Most kitchen remodeling projects include the replacement of the countertop. Countertops get a lot of use in the kitchen so they must be durable but should complement the kitchen design as well. A custom kitchen countertop can come in a variety of materials, colors, textures, and prices.
When is it Time to Replace Countertops?
Countertops are usually replaced during a kitchen renovation. When they become damaged, cracked, or difficult to maintain, it is time for new ones. Before replacing them, it is important to research the types of countertops available and the cost. It is a good idea for the customer to understand what type of countertop will work best in their kitchen and be suitable for their use. The first step in the research process is to measure the existing countertop and determine the length and depth of each section. If an entire redesign of the kitchen is planned, then the measurements should be taken from the new layout.
Countertops can be custom-made to the owner’s specifications or can be purchased ‘off the shelf’. While there are no standards for overall countertop dimensions, the width of a kitchen countertop is usually standard, with less than an inch of variation from one model to the next. The most common width is 25 inches, so many carriers sell countertops by the linear foot. These countertops are made to fit over a standard 24-inch deep base cabinet.
Some stores sell pre-cut countertops in standard lengths, for example 6 or 8 feet. Customer countertops in any length that will fit a specific space must be ordered and are not available for purchase right away.
The depth of the countertop ranges depending on the material. Most countertops are in the range of 1 inch to 1.5 inches deep. Stone materials such as quartz and are thicker so countertops made of these materials are available in ¾ inch and 1 ¼ inch depths. Thicker countertops are best for kitchen areas that get used often.
Kitchen Countertop Uses
Kitchen countertops are not only used for the sections to cover base cabinets. Countertops can be used on kitchen islands or peninsulas, which differ in size. They can also be used for a waterfall effect, which drops down vertically instead of stopping at the edge of the cabinet or island. This creates a flow which links the floor to the cabinetry.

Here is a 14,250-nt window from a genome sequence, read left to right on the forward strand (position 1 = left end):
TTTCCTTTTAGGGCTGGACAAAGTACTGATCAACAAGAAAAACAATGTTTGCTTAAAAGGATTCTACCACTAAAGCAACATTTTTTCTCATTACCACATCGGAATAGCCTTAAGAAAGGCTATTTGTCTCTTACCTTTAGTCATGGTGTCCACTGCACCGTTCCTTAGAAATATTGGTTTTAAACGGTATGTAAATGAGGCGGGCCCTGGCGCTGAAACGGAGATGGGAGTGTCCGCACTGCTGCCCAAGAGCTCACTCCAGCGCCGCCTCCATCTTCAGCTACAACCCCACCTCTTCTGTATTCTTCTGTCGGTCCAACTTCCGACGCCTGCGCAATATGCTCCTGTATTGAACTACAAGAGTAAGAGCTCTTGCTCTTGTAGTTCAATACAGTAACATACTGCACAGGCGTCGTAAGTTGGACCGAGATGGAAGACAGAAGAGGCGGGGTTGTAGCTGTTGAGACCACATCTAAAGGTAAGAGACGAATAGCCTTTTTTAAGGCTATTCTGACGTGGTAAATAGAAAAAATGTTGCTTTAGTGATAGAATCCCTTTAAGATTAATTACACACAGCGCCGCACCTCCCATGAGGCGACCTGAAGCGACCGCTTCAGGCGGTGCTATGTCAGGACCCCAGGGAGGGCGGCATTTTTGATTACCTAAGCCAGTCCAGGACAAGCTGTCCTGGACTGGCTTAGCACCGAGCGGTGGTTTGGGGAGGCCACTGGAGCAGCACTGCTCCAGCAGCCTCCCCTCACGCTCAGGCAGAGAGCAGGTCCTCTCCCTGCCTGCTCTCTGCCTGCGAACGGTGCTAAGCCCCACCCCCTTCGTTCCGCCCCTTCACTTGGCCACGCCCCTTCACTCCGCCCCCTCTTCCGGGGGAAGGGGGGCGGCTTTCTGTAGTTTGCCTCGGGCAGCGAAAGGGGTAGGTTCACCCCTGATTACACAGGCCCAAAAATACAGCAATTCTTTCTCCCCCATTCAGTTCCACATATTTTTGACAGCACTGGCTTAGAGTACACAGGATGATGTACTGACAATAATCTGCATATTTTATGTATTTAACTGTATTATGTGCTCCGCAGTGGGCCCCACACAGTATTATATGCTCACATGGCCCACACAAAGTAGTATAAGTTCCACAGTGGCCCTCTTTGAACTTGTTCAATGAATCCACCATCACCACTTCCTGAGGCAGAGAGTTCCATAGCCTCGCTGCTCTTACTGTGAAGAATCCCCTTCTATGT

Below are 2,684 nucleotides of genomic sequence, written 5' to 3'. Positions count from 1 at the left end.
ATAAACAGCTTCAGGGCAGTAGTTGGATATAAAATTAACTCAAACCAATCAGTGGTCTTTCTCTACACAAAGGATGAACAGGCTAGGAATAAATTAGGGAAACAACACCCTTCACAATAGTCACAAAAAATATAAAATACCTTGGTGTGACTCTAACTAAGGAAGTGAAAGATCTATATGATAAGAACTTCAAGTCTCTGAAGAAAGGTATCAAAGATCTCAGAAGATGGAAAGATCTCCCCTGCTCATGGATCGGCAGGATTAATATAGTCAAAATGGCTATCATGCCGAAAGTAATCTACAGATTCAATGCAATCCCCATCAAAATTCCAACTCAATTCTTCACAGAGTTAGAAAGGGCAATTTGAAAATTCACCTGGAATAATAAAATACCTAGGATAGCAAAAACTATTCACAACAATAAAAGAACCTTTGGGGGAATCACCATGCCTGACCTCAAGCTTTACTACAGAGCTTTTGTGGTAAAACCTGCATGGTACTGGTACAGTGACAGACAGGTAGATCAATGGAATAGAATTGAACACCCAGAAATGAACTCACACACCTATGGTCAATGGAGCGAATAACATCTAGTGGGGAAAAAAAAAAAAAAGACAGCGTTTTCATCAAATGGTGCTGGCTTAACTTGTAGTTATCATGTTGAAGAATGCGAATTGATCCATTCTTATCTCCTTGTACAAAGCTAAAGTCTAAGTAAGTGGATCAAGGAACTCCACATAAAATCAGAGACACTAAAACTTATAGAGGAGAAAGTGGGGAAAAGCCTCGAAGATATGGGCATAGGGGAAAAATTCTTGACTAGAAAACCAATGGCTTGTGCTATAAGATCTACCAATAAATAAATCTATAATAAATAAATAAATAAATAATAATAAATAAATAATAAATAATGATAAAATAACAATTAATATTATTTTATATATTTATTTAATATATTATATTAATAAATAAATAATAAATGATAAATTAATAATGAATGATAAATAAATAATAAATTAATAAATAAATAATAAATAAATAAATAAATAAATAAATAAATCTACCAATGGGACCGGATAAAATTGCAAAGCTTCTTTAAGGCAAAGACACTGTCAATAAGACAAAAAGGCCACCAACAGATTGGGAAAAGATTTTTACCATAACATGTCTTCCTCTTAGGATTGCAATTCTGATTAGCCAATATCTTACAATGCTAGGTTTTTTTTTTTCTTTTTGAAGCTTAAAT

A new countertop also means a new backsplash. The backsplash usually needs to be replaced at the same time as the countertop and should complement it. Some homeowners choose to use the same or similar countertop material for the backsplash but break it up by using a tile format rather than a slab. This creates a continuous look throughout the kitchen.
Tips for Choosing a Kitchen Countertop
Before replacing kitchen countertops, the homeowner should consider all of the options that are within budget. There are advantages and disadvantages to all countertop materials so both maintenance requirements and attributes should be factored as well as the aesthetics. For example, granite and marble might need to be resealed and polished from time to time. Other countertop materials such as laminate are generally maintenance-free.
Homeowners should expect to spend about 10-15% of the kitchen remodeling budget on countertops and installation. Keeping within this range will ensure the homeowner does not overspend on the countertops.
Homeowners might also consider the design and use simultaneously. For example, a different color countertop on an island can differentiate workspaces and add to the design of the kitchen. Colors and trends will change so homeowners need to choose one that they can live with for years to come. If the homeowner intends to sell, the countertop should not be too trendy as it will not appeal to future buyers and should complement the kitchen cabinets and the overall style of the kitchen.
Tip: If you are swapping out just the countertop and the new one is substantially heavier, make sure the existing cabinets and floor can support the additional weight. The cabinets should be able to withstand the weight of a heavy countertop, but might require reinforcement at the base, sides, back and top.
There are a variety of countertop materials to fit any customer’s preference, use, and budget. Since the countertop is an investment that does not get replaced often, it is recommended that the homeowner take careful consideration of all options.
A type of engineered stone, this countertop contains about 93 percent quartz particles and the remainder is resins. The slabs are uniform. Quartz is considered by some customers to be better-performing than granite as it also resists scratching and staining. Available in a variety of colors, some look like marble, with similar veining. Quartz does not require sealing so it is lower maintenance but can be damaged by chemicals like bleach. These countertops are very heavy, and expensive. Cost: $50-$100 per square foot installed.